Monthly Archives: April 2005

Society as one great normalizer!

Suppose we lived in a world where everyone did exactly what they pleased. Would it be a better world? I really doubt it. I think the world tends to move in a direction of lesser chaos. It actually seems to help if more and more people get moulded by society and end up doing what is considered acceptable and cool. Otherwise, I have a feeling we would have a whole lot [more] of failed writers, actors, chefs and models!!

Isnt it possible that society helps to normalize people in the sense that each profession has only as many people as it can support, thereby reducing risk for most people. Maybe its a myth that people can be anything they want. Elliot Jaques, one of the world’s pioneers in human development theory suggests the same. He argues that it is a myth that every person has the potential to rise to the top of his organization – people are infact constrained by their capability. Thus, not every employee in an organization can aspire to be CEO. Pretty disturbing huh? Well, it turned out that most intellectuals in this field felt the same way about Jaques’ body of work and as a result he was largely sidelined – yet another social normalizing case!


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Management by Matrices or a Marketing Gimmick?

The 2 by 2 matrix is perhaps the most commonly used tool in a lot of management literature. Perhaps management theorists feel a trifle insecure about most of their ‘postulates’ which lie somwhere in the space between common sense and ‘common sense expressed in fewer English words than lay persons’. It could be that Management is a Science that does not lend itself easily to formulaic expressions. Surely, if CK Prahlad were to say that organizations should focus on what they do best, it wouldn’t sound like somethign worthy of a journal, but when he calls it ‘core competence’ , you have an idea that sells. It must also be said that this ‘jargonization’ is true with most disciplines. Perhaps practioners of a discipline feel more ‘apart’ from lay-persons when they use jargon. Actually… it makes sense. You dont see Pepsi marketing itself as ‘ sweet carbonated water’. Instead they would like us to believe that their product is the elixir of life itself!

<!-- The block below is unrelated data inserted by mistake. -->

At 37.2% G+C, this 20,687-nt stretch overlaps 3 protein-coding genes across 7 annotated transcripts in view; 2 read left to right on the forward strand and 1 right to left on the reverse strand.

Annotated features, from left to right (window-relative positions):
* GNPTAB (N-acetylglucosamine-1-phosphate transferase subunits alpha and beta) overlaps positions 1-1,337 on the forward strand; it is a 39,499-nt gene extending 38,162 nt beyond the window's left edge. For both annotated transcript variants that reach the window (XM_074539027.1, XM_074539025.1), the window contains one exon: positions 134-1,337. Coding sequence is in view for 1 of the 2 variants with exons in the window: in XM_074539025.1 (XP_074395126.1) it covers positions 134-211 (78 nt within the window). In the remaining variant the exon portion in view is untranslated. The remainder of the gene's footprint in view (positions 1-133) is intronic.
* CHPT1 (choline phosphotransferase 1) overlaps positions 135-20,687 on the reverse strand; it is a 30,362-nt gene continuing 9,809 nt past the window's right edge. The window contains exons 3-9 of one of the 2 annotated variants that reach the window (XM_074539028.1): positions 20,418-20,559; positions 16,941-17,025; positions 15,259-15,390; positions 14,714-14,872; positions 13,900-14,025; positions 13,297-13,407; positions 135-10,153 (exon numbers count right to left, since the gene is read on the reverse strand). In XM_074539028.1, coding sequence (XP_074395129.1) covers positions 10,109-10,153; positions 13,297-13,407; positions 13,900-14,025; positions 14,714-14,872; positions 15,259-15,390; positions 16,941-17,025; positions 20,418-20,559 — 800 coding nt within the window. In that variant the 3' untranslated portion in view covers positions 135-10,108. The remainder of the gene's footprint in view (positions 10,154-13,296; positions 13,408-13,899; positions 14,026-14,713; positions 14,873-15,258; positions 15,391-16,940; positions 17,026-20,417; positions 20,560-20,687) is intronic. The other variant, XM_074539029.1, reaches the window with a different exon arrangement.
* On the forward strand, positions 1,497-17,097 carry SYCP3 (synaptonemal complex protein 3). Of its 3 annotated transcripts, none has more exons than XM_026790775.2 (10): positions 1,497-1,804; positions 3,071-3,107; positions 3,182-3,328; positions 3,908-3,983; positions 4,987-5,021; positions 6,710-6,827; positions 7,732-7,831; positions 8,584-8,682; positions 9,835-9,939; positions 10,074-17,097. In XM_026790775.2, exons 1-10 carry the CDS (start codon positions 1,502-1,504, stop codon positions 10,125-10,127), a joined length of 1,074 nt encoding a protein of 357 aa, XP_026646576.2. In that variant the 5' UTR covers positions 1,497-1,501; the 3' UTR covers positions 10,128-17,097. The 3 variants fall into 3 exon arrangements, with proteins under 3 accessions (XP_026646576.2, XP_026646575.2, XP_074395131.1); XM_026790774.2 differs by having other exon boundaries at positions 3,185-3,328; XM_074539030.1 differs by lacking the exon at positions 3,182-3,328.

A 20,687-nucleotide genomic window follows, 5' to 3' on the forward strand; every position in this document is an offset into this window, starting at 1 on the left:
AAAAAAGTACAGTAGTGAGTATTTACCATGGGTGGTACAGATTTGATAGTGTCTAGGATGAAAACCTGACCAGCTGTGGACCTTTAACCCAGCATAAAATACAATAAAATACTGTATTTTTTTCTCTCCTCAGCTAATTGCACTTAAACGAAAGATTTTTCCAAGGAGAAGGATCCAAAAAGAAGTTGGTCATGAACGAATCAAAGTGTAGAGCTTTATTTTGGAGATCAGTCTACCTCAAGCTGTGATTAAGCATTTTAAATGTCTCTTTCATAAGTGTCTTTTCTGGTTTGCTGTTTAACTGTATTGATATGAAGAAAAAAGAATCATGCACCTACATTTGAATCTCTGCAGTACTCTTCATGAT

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As the raging debate continues on whether Saurav Ganguly should be removed from the side owing to lack of form and the recent losses, one is quick to forget his contribution to Indian cricket and perhaps Indian sport as a whole. Rememeber, we were a nation of curd-rice eating vegetarian fast bowlers before Ganguly came along and transformed our outlook towards cricket. Gone were the days when a gentlemanly Srinath apologized to Ricky Ponting for bowling a wayward full-toss only to be rewarded with a mouthful by Ponting. Somewhere along the line Saurav brought to the Indian side a part of his own seemingly ‘arrogant’ personality – a trait that served us really well in that legendary 2001 series against Australia [perhaps one of the most exciting series to be played in India ever]. This was a series in which men like Dravid too were seen chatting up with Australian batsmen, giving them a bit of their own treatment. When Ganguly took off his shirt and waved it after that Indian victory at Lords, it may not have been a very pretty sight given his physique, but it had in it a certain ‘third-world’ defiance in it, a certain aggression that was always lacking in our side in the Azhar and Sachin days.

Yes, Ganguly was never the most gifted and technically sound batsman in Indian cricket, but there was a time when his famed off-side batting lead to opposing captains setting packed offside fields. Yet, Ganguly, with his precision placement and that God-given timing would dissect the field like a seasoned surgeon and score those delectable boundaries in the first fifteen overs. This was a big-hearted cricketer with that one quality that Indian cricket and Indian sport as a whole lacked – Ambition. And so perhaps we must not be so quick to write off the man. What he needs is a few more chances to prove himself. Yes, there are the Dravids and Sehwags of the world in whose hands the Indian cricket team might be safe, but lets admit it they too owe it to Saurav for teaching them the fine art of showing attitude inspite of being an Indian player!


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